Friday, January 20, 2006

For Citi, an Exchange of Its Own?

For Citi, an Exchange of Its Own?: "It plans to develop a trading system, which won't compete with the Big Board and Nasdaq right away but could provide a lower-cost alternative

If the New York Stock Exchange and Nasdaq hope to raise prices for stock traders this year, Citigroup (C ) may have an antidote. One of the nation's biggest stock traders, Citi is backing alternative trading systems that it expects will offer cheaper and faster trading venues. Now it plans to build up its own.

Citi's Jan. 18 announcement that it will develop a trading platform based on the OnTrade electronic communications network (ECN) that it acquired last week is the bank's latest and biggest shot across the bow of the two giant markets, experts say. Citi last year took 10% stakes in both the Boston and Philadelphia exchanges, joining with other big trading firms in investing in those potential alternatives. Earlier, in 2004, it acquired the Lava order-routing system that beefs up its electronic trading prowess.

All the moves come in advance of so-called Reg NMS, a new rule from the U.S. Securities & Exchange Commission set to go into effect later this year. The rule, part of a longstanding national market system initiative, will require Wall Street to route orders for stock trades to markets that offer the best prices.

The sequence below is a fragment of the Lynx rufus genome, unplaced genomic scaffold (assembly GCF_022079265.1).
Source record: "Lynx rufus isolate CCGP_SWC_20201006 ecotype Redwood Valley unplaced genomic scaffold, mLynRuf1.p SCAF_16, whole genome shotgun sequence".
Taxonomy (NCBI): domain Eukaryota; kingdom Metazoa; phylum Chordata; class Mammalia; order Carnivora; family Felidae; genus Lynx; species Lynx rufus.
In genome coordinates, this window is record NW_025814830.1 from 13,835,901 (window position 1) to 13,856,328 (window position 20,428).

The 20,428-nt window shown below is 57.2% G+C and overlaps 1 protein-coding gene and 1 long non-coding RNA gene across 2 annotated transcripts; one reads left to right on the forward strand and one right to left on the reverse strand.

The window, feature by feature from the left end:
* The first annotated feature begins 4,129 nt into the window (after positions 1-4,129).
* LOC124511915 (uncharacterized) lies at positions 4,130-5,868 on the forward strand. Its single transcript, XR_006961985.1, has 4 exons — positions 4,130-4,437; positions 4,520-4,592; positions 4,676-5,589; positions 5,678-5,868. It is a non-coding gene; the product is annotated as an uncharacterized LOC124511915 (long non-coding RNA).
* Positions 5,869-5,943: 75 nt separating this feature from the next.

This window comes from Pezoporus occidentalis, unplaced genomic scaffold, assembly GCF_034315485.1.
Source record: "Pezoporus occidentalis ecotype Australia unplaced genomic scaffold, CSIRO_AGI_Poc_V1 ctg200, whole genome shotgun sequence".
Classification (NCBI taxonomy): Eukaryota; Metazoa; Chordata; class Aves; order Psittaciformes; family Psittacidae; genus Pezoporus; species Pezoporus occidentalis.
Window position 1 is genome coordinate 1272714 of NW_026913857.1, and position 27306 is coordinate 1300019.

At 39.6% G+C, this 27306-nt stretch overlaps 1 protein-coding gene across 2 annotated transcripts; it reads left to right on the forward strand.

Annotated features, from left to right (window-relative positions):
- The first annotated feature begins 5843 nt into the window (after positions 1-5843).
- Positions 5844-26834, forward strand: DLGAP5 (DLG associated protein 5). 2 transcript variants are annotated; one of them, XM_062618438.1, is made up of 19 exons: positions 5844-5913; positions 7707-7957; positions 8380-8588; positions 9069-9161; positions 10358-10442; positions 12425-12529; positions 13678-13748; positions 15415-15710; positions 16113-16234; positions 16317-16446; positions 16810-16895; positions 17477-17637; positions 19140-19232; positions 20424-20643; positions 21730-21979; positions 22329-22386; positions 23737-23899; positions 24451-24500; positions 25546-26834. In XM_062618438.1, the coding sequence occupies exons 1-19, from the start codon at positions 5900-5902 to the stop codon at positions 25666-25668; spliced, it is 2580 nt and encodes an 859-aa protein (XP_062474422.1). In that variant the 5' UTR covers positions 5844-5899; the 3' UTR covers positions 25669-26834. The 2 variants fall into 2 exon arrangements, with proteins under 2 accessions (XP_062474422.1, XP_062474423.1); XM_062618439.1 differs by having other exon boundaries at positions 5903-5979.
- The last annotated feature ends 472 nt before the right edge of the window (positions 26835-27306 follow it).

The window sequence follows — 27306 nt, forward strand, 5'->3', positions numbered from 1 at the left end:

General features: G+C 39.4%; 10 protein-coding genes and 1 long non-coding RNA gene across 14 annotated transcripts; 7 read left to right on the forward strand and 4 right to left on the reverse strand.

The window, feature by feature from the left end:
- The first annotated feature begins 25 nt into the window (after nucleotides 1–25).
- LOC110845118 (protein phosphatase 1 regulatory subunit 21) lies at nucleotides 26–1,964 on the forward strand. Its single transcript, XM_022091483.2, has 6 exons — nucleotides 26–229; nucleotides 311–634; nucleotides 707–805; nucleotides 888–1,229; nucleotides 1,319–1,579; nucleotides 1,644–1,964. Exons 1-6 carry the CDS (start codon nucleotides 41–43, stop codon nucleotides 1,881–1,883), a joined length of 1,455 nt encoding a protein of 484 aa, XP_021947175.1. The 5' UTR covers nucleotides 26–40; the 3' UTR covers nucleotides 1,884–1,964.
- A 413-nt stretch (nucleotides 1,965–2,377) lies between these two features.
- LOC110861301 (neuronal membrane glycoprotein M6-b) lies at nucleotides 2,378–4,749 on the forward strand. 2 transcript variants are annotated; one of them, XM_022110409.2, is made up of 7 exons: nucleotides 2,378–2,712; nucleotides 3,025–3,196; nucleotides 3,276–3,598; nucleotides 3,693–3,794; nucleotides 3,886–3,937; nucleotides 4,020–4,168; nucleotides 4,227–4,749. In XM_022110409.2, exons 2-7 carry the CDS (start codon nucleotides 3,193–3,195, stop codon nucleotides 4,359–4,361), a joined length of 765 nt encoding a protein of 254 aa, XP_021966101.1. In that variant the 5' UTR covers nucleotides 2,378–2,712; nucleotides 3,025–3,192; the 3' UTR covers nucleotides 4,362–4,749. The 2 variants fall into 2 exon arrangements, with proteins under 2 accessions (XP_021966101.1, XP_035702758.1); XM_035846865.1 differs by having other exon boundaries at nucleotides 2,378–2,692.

If the NYSE or Nasdaq offer the best quotes, stock trades will go to them. But if better prices can be found in alternative markets, especially those that boast of lower fees, they can capture the business.

By building up its electronic trading power, Citi's managers plan to be ready to comply with NMS as well as to strengthen bulwarks against the big exchanges raising fees. "Like most of the major players, they are developing either investments or platforms as a hedge to the two major exchanges," says Sandler O'Neill & Partners analyst Richard H. Repetto.

Citi hasn't spelled out what exactly it plans to do with the OnTrade system, which was one of the last freestanding ECNs. While officials at the bank say they don't want to build a full-fledged alternative exchange that would compete across the board with either the NYSE or Nasdaq, they do want to have lower-cost alternatives in case prices rise too sharply at the big two. "

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